Veronica Vienne Arancibia, Economics, University of Manchester, 2018 Cohort
A big part of our PhDs involves presenting our research in workshops, seminars and conferences. Unfortunately, they involve social interactions, so most of them were either cancelled or moved online. Although online conferences are a good alternative to show your work to wide audiences, they don’t do very well when it comes to networking. And, let’s face it, it can be a challenge to pay attention to a full day or more of Zoom webinars.
There are new formats, however, that adapt to the new normality and could be adopted permanently, because of the flexibility and benefits they offer.
The Workshop “The Economics of Inequality and the Environment” was intended to be a post-conference event, thought as an opportunity to reunite a small number of PhD students and early career researchers after the European Association of Environmental and Resource Economists (EAERE) Conference. When EAERE moved online, the Workshop organizers decided to postpone the event instead, and explore other formats.
The event finally took place last week in Leipzig, Germany, with a hybrid format. Twelve of us were in a conference room at the German Centre for Integrative Biodiversity Research, while around 20 other presenters and many attendees joined us online. They joined us live from America, Singapore, England and France.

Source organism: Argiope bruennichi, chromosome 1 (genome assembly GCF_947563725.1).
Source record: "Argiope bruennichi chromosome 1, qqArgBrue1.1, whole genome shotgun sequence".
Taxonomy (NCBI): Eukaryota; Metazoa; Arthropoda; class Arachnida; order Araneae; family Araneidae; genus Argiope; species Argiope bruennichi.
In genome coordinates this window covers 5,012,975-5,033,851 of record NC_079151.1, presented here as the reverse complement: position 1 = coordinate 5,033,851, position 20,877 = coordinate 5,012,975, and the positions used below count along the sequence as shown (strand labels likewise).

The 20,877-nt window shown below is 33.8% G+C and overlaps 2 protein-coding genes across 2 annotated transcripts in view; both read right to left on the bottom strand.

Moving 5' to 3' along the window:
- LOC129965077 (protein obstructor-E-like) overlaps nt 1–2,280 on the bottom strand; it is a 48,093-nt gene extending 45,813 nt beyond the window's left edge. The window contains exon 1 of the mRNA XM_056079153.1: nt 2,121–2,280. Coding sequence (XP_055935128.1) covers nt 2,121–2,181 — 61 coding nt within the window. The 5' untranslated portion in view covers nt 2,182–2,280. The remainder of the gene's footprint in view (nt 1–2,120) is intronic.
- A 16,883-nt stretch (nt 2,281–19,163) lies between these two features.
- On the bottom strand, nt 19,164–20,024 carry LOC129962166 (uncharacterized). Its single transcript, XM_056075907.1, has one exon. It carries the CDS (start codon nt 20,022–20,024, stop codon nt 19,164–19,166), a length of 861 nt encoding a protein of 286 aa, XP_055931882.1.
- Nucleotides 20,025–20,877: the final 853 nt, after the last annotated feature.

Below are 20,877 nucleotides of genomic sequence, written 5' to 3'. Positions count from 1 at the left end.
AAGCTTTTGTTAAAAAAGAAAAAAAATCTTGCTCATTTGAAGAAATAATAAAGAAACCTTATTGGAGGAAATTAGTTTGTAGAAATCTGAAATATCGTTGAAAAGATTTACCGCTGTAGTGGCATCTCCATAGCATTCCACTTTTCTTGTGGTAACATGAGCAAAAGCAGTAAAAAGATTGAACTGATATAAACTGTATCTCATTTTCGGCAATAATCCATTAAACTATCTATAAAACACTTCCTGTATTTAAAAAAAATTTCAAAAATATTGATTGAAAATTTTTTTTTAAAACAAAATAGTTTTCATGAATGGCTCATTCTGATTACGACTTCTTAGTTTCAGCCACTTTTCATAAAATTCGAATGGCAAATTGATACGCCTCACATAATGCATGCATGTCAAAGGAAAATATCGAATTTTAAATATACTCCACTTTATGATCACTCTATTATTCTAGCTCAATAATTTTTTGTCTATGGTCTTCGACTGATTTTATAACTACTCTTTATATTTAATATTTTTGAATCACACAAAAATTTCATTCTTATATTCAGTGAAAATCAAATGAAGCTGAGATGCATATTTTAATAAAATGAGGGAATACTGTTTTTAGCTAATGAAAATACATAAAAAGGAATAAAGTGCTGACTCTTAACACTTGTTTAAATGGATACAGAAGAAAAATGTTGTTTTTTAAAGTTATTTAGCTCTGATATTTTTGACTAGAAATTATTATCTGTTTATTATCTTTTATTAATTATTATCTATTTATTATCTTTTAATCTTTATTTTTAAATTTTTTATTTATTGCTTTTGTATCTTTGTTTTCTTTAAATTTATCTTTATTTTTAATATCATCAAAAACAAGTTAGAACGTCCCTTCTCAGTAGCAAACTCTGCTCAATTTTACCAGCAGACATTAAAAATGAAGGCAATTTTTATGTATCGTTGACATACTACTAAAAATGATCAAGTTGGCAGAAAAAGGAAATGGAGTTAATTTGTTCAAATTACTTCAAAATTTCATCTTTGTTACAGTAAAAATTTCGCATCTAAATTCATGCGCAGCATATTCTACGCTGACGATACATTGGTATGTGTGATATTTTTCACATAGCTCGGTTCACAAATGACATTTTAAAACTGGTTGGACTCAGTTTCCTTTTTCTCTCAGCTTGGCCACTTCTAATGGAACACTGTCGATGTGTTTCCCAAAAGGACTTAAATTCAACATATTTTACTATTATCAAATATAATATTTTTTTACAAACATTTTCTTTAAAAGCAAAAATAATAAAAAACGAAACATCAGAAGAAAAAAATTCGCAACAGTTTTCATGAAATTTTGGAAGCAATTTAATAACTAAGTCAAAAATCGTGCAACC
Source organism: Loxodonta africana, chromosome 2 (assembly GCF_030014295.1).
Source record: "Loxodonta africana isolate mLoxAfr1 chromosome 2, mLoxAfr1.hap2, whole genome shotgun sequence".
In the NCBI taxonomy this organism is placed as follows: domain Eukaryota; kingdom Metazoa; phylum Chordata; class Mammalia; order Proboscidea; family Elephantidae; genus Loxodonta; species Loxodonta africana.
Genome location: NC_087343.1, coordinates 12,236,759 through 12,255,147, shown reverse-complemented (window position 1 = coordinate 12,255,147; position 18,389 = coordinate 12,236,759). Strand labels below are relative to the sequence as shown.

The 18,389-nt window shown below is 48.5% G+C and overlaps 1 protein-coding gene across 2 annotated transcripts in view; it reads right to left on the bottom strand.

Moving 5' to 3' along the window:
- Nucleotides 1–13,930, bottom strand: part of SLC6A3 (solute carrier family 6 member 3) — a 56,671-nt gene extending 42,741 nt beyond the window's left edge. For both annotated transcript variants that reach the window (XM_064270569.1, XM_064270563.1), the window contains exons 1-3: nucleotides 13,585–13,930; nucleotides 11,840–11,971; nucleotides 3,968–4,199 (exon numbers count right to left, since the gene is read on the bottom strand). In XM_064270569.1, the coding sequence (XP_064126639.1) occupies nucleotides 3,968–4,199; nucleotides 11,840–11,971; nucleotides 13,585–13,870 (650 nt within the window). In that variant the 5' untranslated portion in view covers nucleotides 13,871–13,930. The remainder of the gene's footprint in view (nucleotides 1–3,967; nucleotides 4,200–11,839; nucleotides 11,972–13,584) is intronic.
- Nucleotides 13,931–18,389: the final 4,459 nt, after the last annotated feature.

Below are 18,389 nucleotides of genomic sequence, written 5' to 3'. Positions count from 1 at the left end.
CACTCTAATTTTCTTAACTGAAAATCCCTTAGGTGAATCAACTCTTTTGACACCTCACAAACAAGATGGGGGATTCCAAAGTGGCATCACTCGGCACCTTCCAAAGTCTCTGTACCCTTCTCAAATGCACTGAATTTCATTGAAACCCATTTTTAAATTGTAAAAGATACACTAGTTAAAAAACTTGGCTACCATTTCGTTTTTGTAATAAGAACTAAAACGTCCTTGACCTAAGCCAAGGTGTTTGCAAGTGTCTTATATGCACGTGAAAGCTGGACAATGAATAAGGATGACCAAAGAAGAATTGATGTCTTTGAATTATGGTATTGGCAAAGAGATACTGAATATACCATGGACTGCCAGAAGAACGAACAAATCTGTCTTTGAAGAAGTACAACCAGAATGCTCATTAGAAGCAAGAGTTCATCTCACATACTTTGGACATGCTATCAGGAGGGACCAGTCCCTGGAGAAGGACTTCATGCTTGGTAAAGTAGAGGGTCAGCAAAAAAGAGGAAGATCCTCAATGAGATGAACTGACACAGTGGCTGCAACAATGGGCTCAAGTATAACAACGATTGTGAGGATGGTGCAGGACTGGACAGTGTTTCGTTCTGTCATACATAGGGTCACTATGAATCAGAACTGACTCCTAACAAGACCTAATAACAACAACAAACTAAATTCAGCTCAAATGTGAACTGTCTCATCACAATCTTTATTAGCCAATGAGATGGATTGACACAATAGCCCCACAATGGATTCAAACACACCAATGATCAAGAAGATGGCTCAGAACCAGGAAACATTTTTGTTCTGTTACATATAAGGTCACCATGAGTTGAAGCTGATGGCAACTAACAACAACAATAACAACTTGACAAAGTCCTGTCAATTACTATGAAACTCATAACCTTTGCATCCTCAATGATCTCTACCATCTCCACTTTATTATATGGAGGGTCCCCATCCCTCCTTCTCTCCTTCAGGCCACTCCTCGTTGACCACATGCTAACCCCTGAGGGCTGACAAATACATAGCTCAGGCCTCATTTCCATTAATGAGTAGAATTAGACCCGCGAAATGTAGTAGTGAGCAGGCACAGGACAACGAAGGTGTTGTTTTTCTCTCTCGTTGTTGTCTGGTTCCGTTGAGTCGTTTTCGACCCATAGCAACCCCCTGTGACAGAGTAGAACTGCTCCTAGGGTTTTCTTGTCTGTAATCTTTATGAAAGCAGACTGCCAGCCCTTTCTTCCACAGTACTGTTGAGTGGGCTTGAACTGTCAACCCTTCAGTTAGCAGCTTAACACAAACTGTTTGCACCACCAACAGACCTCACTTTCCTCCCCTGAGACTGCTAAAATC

All presentations were broadcasted on Zoom, and discussion could take place in person and online. Despite initial fears from the organizers, we enjoyed a lively discussion after each presentation, and everyone could participate in a similar way to an in-person seminar.
All social interactions were in line with current German regulations, so, for example, we had to wear a facemask when ordering food and using communal spaces outside the conference room. Nevertheless, we still had coffee breaks, lunches and dinners as part of the workshop. And, because of the reduced number of in-person presenters, we could really got to know each other and our research, generating a strong network of young environmental economists.
Because of our interest in the environment, a lot of the discussion outside the conference room revolved around the benefits of the hybrid format and how the experience could be replicated in other places. People from remote locations would not have to spend 10+ hours air travelling for a 3-days event, therefore dramatically reducing their carbon footprint. Moreover, those with a tighter budget would save money on travelling and, hopefully, a reduced conference fee. And the in-person attendees had the extra benefit of starting later in the day to adapt to other time zones!
This could be a great way of reducing the carbon footprint related to academia and still enjoy the experience of a conference environment. Sure, it will not be the same social experience for those online – no coffee breaks, lunches or dinners, and therefore reduced networking opportunities – but they are saving time, travel expenses and their impact on the environment without sacrificing valuable comments and feedback they get from interactive and engaging seminars. In other words, they get the same academic experience as if they were in-person.
These kind of hybrid conference formats, such as the one I attended or others discussed by Klöwer et al (2020) in Nature, could be adopted in the long-term, becoming one more of the permanent changes we will see (hopefully not so far in the future) after COVID-19 times.
Klöwer, M., Hopkins, D., Allen, M., & Higham, J. (2020). An analysis of ways to decarbonize conference travel after COVID-19.
Veronica Vienne (@verovienne on Twitter)